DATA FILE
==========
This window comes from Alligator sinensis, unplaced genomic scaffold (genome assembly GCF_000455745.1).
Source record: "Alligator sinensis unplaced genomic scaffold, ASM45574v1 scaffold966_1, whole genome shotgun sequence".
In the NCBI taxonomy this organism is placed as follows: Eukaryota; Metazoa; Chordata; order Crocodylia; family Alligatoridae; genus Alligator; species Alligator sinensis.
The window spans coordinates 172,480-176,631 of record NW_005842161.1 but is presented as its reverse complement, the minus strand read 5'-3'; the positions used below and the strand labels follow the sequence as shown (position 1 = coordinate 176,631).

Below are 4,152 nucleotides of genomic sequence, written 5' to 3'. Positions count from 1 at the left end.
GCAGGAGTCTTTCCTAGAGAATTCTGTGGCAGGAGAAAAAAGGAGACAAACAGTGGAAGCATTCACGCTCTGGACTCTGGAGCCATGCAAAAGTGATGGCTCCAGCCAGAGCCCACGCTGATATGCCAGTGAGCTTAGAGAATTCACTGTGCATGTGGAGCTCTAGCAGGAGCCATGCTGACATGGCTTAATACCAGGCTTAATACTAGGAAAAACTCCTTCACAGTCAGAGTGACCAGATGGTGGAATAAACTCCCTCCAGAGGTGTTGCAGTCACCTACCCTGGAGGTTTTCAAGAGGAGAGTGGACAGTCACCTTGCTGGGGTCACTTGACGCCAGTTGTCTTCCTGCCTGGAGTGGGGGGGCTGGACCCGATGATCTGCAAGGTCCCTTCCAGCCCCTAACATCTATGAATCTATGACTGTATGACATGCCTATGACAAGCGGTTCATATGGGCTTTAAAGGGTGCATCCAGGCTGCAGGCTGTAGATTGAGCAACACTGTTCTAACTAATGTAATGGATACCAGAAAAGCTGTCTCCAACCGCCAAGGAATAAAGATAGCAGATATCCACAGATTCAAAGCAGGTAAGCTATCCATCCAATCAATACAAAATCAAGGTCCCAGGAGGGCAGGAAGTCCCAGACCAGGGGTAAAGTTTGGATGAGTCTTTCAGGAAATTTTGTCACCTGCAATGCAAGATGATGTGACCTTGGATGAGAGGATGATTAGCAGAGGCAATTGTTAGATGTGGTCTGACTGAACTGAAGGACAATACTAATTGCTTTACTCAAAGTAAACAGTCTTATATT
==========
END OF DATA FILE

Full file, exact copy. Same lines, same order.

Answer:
This window comes from Alligator sinensis, unplaced genomic scaffold (genome assembly GCF_000455745.1).
Source record: "Alligator sinensis unplaced genomic scaffold, ASM45574v1 scaffold966_1, whole genome shotgun sequence".
In the NCBI taxonomy this organism is placed as follows: Eukaryota; Metazoa; Chordata; order Crocodylia; family Alligatoridae; genus Alligator; species Alligator sinensis.
The window spans coordinates 172,480-176,631 of record NW_005842161.1 but is presented as its reverse complement, the minus strand read 5'-3'; the positions used below and the strand labels follow the sequence as shown (position 1 = coordinate 176,631).

Below are 4,152 nucleotides of genomic sequence, written 5' to 3'. Positions count from 1 at the left end.
GCAGGAGTCTTTCCTAGAGAATTCTGTGGCAGGAGAAAAAAGGAGACAAACAGTGGAAGCATTCACGCTCTGGACTCTGGAGCCATGCAAAAGTGATGGCTCCAGCCAGAGCCCACGCTGATATGCCAGTGAGCTTAGAGAATTCACTGTGCATGTGGAGCTCTAGCAGGAGCCATGCTGACATGGCTTAATACCAGGCTTAATACTAGGAAAAACTCCTTCACAGTCAGAGTGACCAGATGGTGGAATAAACTCCCTCCAGAGGTGTTGCAGTCACCTACCCTGGAGGTTTTCAAGAGGAGAGTGGACAGTCACCTTGCTGGGGTCACTTGACGCCAGTTGTCTTCCTGCCTGGAGTGGGGGGGCTGGACCCGATGATCTGCAAGGTCCCTTCCAGCCCCTAACATCTATGAATCTATGACTGTATGACATGCCTATGACAAGCGGTTCATATGGGCTTTAAAGGGTGCATCCAGGCTGCAGGCTGTAGATTGAGCAACACTGTTCTAACTAATGTAATGGATACCAGAAAAGCTGTCTCCAACCGCCAAGGAATAAAGATAGCAGATATCCACAGATTCAAAGCAGGTAAGCTATCCATCCAATCAATACAAAATCAAGGTCCCAGGAGGGCAGGAAGTCCCAGACCAGGGGTAAAGTTTGGATGAGTCTTTCAGGAAATTTTGTCACCTGCAATGCAAGATGATGTGACCTTGGATGAGAGGATGATTAGCAGAGGCAATTGTTAGATGTGGTCTGACTGAACTGAAGGACAATACTAATTGCTTTACTCAAAGTAAACAGTCTTATATT